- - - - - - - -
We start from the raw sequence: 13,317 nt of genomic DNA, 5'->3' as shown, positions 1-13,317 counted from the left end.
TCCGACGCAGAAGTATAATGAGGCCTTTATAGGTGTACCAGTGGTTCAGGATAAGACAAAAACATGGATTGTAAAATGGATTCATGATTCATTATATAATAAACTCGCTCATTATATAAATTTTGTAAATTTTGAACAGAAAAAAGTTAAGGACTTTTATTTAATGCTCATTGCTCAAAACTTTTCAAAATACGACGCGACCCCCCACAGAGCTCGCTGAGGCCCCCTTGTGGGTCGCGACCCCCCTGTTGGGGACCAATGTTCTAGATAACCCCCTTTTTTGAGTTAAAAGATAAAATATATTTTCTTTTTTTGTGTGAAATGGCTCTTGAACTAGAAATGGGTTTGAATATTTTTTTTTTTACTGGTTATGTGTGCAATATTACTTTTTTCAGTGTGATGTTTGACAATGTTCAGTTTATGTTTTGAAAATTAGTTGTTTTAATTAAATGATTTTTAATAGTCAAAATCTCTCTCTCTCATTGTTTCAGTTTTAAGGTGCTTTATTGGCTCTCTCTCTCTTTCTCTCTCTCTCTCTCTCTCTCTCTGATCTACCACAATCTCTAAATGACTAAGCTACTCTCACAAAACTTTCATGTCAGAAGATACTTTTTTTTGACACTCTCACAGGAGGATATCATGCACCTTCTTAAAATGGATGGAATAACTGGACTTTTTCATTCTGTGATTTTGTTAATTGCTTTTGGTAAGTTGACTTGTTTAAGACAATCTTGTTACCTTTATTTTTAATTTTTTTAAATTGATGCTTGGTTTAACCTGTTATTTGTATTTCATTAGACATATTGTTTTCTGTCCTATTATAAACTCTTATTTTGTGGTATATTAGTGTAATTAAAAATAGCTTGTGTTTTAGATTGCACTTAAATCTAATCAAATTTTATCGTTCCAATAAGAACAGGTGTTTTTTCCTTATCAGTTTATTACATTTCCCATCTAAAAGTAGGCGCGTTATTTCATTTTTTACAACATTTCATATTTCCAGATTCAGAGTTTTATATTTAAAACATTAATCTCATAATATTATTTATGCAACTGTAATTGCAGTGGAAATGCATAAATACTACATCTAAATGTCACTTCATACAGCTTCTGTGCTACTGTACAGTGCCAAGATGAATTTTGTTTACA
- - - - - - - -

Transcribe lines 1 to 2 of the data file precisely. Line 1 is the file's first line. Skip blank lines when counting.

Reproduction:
We start from the raw sequence: 13,317 nt of genomic DNA, 5'->3' as shown, positions 1-13,317 counted from the left end.
TCCGACGCAGAAGTATAATGAGGCCTTTATAGGTGTACCAGTGGTTCAGGATAAGACAAAAACATGGATTGTAAAATGGATTCATGATTCATTATATAATAAACTCGCTCATTATATAAATTTTGTAAATTTTGAACAGAAAAAAGTTAAGGACTTTTATTTAATGCTCATTGCTCAAAACTTTTCAAAATACGACGCGACCCCCCACAGAGCTCGCTGAGGCCCCCTTGTGGGTCGCGACCCCCCTGTTGGGGACCAATGTTCTAGATAACCCCCTTTTTTGAGTTAAAAGATAAAATATATTTTCTTTTTTTGTGTGAAATGGCTCTTGAACTAGAAATGGGTTTGAATATTTTTTTTTTTACTGGTTATGTGTGCAATATTACTTTTTTCAGTGTGATGTTTGACAATGTTCAGTTTATGTTTTGAAAATTAGTTGTTTTAATTAAATGATTTTTAATAGTCAAAATCTCTCTCTCTCATTGTTTCAGTTTTAAGGTGCTTTATTGGCTCTCTCTCTCTTTCTCTCTCTCTCTCTCTCTCTCTCTGATCTACCACAATCTCTAAATGACTAAGCTACTCTCACAAAACTTTCATGTCAGAAGATACTTTTTTTTGACACTCTCACAGGAGGATATCATGCACCTTCTTAAAATGGATGGAATAACTGGACTTTTTCATTCTGTGATTTTGTTAATTGCTTTTGGTAAGTTGACTTGTTTAAGACAATCTTGTTACCTTTATTTTTAATTTTTTTAAATTGATGCTTGGTTTAACCTGTTATTTGTATTTCATTAGACATATTGTTTTCTGTCCTATTATAAACTCTTATTTTGTGGTATATTAGTGTAATTAAAAATAGCTTGTGTTTTAGATTGCACTTAAATCTAATCAAATTTTATCGTTCCAATAAGAACAGGTGTTTTTTCCTTATCAGTTTATTACATTTCCCATCTAAAAGTAGGCGCGTTATTTCATTTTTTACAACATTTCATATTTCCAGATTCAGAGTTTTATATTTAAAACATTAATCTCATAATATTATTTATGCAACTGTAATTGCAGTGGAAATGCATAAATACTACATCTAAATGTCACTTCATACAGCTTCTGTGCTACTGTACAGTGCCAAGATGAATTTTGTTTACA